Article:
Sometimes I think that our family is way different than the people we are meeting here in SA. We come from different cultures, enjoy different foods, speak with different accents (or different languages entirely), etc. I feel like our kids are different too. Lots of kids here don’t wear shoes and they are fearless as they run into the ocean and dive through huge waves. Our kids, on the other hand, cry if the cold water even threatens to touch their toes. I actually can’t help myself from giggling when terror fills their eyes as the cold ocean meets the sand near us. It’s all new and I know that they will get used to a lot of what’s happening around them, but I imagine they will always be a little different from the children here.
The other day Kenny and I visited kid’s club in three of the communities that Living Hope serves in. We joined club in Red Hill toward the end of the morning as they were getting ready to do craft time. The younger kids had simple coloring sheets and the older ones were coloring, cutting, and pasting their art together. Midway through their time I saw one of the younger girls crying. This is not a super uncommon thing in club so I wasn’t alarmed. Maybe another child took her crayon? Or was being rough and hit her? Maybe someone called her a name? Or maybe she was mad because she wanted to sit somewhere else? I didn’t know.
But what I did notice is that she wasn’t even trying to color. Her coloring sheet was blank, and it was folded in half. She just held it helplessly as she cried. So I got a new sheet and sat down next to her. I offered her my new unfolded blank coloring sheet and she traded me for hers. She looked up at me, stopped crying, and got to work coloring Shadrach, Meshach and Abednego.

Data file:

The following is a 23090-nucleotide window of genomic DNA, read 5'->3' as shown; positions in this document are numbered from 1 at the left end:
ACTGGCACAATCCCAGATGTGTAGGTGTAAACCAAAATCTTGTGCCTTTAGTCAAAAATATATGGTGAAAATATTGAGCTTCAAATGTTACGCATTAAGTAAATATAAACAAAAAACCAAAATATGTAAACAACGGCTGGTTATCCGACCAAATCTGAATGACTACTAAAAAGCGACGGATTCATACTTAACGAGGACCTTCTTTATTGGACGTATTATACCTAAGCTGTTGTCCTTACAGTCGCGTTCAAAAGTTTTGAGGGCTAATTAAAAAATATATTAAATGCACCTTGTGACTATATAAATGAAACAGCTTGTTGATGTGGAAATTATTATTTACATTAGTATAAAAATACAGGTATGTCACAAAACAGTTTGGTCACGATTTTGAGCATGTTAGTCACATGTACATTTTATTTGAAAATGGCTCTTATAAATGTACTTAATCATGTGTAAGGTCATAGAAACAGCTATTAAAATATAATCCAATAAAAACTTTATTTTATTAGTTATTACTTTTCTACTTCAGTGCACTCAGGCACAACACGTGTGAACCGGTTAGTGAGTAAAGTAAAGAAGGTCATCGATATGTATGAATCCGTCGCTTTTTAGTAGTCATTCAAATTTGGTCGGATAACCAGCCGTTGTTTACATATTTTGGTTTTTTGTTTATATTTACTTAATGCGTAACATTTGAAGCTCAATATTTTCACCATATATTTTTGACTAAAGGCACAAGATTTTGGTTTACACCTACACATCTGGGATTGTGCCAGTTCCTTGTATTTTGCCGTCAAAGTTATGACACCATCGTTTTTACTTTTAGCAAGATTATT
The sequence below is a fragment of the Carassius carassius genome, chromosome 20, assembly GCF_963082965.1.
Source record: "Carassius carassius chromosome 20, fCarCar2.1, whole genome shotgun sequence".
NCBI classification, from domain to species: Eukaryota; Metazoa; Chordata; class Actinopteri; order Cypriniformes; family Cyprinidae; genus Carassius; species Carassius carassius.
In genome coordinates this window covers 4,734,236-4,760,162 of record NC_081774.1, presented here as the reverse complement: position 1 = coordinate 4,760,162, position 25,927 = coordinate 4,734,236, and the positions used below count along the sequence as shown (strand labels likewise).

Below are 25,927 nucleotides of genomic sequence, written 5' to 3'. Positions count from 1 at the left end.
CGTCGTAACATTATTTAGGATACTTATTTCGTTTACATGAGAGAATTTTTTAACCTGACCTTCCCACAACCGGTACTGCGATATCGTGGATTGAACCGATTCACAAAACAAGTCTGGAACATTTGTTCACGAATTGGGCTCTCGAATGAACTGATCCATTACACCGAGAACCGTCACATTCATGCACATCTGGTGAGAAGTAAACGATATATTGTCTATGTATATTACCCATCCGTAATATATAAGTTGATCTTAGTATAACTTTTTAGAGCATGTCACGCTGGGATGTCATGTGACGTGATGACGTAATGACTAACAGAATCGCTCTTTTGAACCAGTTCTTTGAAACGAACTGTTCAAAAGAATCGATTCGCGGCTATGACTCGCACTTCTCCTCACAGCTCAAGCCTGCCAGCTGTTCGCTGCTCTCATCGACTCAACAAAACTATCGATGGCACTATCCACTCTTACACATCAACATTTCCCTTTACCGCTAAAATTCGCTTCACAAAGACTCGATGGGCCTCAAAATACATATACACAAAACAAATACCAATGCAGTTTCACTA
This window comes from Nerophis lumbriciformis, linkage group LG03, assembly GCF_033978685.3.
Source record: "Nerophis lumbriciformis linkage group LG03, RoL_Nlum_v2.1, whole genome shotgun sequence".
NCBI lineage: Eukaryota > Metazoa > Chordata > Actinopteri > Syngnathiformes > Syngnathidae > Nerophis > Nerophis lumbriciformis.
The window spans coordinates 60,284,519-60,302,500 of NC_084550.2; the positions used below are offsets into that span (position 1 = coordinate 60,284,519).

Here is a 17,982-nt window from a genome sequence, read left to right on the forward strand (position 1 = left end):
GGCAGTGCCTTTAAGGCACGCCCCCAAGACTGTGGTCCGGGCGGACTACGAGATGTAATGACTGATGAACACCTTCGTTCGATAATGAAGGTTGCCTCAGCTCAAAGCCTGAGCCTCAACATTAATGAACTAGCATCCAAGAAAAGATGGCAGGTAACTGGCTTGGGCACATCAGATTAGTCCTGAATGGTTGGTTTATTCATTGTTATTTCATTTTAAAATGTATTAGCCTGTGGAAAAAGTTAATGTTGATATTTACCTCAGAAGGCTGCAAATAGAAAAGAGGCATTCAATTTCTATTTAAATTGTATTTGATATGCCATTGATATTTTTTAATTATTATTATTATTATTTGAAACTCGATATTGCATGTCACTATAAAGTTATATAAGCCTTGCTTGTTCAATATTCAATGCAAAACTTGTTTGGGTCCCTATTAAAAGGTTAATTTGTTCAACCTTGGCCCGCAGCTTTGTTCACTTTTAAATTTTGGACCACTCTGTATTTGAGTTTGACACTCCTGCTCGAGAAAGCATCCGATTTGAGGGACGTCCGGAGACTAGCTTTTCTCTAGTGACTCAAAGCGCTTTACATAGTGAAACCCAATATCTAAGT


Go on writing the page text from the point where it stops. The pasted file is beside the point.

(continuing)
And it hit me. We are not different at all.
This little girl is my girl.
Her anguish over her imperfect paper is exactly the anguish we experience with Avery any time her brother scribbles on her work or she colors outside the lines. I can’t even tell you how many times she’s had to start a coloring sheet over because it’s not perfect enough. She would have done the same exact thing in Red Hill that day if another child had folded her paper.
As we giggled and colored I found out that the girl’s name is Mercy.
Mercy and Avery are not so different. I think they could be friends, defending each other from the wild and free scribblers in the room.
So I have work to do as I start to learn how not different we are from the people here, or anywhere in the world for that matter. We may come from different backgrounds, but we are all loved by a big God who isn’t affected by culture or language. His love is the great equalizer and I long to see His children (including the 3 that He’s entrusted to us) through His eyes. May this event mark a shift in the way I look at the world around me.
Jesus loves the little children, all the children of the world…